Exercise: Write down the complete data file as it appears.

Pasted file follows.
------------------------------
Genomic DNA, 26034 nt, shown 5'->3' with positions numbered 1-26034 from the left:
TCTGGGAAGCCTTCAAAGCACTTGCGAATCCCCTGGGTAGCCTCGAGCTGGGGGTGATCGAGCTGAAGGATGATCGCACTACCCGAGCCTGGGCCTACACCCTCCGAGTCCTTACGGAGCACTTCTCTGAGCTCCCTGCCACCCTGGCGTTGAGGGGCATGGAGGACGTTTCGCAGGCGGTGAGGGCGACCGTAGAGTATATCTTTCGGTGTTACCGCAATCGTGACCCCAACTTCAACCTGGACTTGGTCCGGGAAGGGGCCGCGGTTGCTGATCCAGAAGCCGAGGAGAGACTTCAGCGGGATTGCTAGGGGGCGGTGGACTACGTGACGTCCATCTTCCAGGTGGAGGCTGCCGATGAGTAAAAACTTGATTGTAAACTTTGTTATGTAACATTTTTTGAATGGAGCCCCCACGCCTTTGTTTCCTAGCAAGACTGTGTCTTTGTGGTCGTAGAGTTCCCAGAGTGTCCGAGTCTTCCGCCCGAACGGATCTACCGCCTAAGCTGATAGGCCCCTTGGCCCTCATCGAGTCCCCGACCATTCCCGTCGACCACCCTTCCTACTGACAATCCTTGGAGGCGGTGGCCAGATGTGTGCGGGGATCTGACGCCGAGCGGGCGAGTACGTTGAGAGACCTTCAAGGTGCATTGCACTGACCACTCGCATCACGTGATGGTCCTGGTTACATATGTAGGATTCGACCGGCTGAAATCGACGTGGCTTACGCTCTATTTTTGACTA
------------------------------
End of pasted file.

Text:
Genomic DNA, 26034 nt, shown 5'->3' with positions numbered 1-26034 from the left:
TCTGGGAAGCCTTCAAAGCACTTGCGAATCCCCTGGGTAGCCTCGAGCTGGGGGTGATCGAGCTGAAGGATGATCGCACTACCCGAGCCTGGGCCTACACCCTCCGAGTCCTTACGGAGCACTTCTCTGAGCTCCCTGCCACCCTGGCGTTGAGGGGCATGGAGGACGTTTCGCAGGCGGTGAGGGCGACCGTAGAGTATATCTTTCGGTGTTACCGCAATCGTGACCCCAACTTCAACCTGGACTTGGTCCGGGAAGGGGCCGCGGTTGCTGATCCAGAAGCCGAGGAGAGACTTCAGCGGGATTGCTAGGGGGCGGTGGACTACGTGACGTCCATCTTCCAGGTGGAGGCTGCCGATGAGTAAAAACTTGATTGTAAACTTTGTTATGTAACATTTTTTGAATGGAGCCCCCACGCCTTTGTTTCCTAGCAAGACTGTGTCTTTGTGGTCGTAGAGTTCCCAGAGTGTCCGAGTCTTCCGCCCGAACGGATCTACCGCCTAAGCTGATAGGCCCCTTGGCCCTCATCGAGTCCCCGACCATTCCCGTCGACCACCCTTCCTACTGACAATCCTTGGAGGCGGTGGCCAGATGTGTGCGGGGATCTGACGCCGAGCGGGCGAGTACGTTGAGAGACCTTCAAGGTGCATTGCACTGACCACTCGCATCACGTGATGGTCCTGGTTACATATGTAGGATTCGACCGGCTGAAATCGACGTGGCTTACGCTCTATTTTTGACTA